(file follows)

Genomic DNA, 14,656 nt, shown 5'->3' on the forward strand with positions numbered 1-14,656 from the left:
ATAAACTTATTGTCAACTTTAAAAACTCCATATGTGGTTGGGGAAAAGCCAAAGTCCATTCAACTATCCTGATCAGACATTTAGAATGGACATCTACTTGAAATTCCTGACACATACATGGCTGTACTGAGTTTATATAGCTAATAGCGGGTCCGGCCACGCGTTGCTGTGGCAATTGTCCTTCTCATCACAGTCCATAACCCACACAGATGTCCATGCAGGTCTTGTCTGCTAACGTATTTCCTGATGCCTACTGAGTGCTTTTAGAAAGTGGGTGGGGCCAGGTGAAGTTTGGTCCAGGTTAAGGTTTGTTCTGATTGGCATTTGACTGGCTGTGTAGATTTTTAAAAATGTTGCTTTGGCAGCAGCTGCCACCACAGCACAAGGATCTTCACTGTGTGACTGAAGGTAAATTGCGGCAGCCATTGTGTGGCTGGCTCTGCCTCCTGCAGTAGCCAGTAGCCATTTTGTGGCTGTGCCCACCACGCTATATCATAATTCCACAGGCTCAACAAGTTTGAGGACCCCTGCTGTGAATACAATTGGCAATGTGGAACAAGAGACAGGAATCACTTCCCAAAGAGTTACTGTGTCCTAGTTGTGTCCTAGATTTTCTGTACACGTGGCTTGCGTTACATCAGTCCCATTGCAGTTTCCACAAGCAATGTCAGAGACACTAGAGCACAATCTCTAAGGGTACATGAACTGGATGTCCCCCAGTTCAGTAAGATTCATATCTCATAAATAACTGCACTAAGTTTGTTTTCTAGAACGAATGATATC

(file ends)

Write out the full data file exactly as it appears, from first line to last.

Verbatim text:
Genomic DNA, 14,656 nt, shown 5'->3' on the forward strand with positions numbered 1-14,656 from the left:
ATAAACTTATTGTCAACTTTAAAAACTCCATATGTGGTTGGGGAAAAGCCAAAGTCCATTCAACTATCCTGATCAGACATTTAGAATGGACATCTACTTGAAATTCCTGACACATACATGGCTGTACTGAGTTTATATAGCTAATAGCGGGTCCGGCCACGCGTTGCTGTGGCAATTGTCCTTCTCATCACAGTCCATAACCCACACAGATGTCCATGCAGGTCTTGTCTGCTAACGTATTTCCTGATGCCTACTGAGTGCTTTTAGAAAGTGGGTGGGGCCAGGTGAAGTTTGGTCCAGGTTAAGGTTTGTTCTGATTGGCATTTGACTGGCTGTGTAGATTTTTAAAAATGTTGCTTTGGCAGCAGCTGCCACCACAGCACAAGGATCTTCACTGTGTGACTGAAGGTAAATTGCGGCAGCCATTGTGTGGCTGGCTCTGCCTCCTGCAGTAGCCAGTAGCCATTTTGTGGCTGTGCCCACCACGCTATATCATAATTCCACAGGCTCAACAAGTTTGAGGACCCCTGCTGTGAATACAATTGGCAATGTGGAACAAGAGACAGGAATCACTTCCCAAAGAGTTACTGTGTCCTAGTTGTGTCCTAGATTTTCTGTACACGTGGCTTGCGTTACATCAGTCCCATTGCAGTTTCCACAAGCAATGTCAGAGACACTAGAGCACAATCTCTAAGGGTACATGAACTGGATGTCCCCCAGTTCAGTAAGATTCATATCTCATAAATAACTGCACTAAGTTTGTTTTCTAGAACGAATGATATC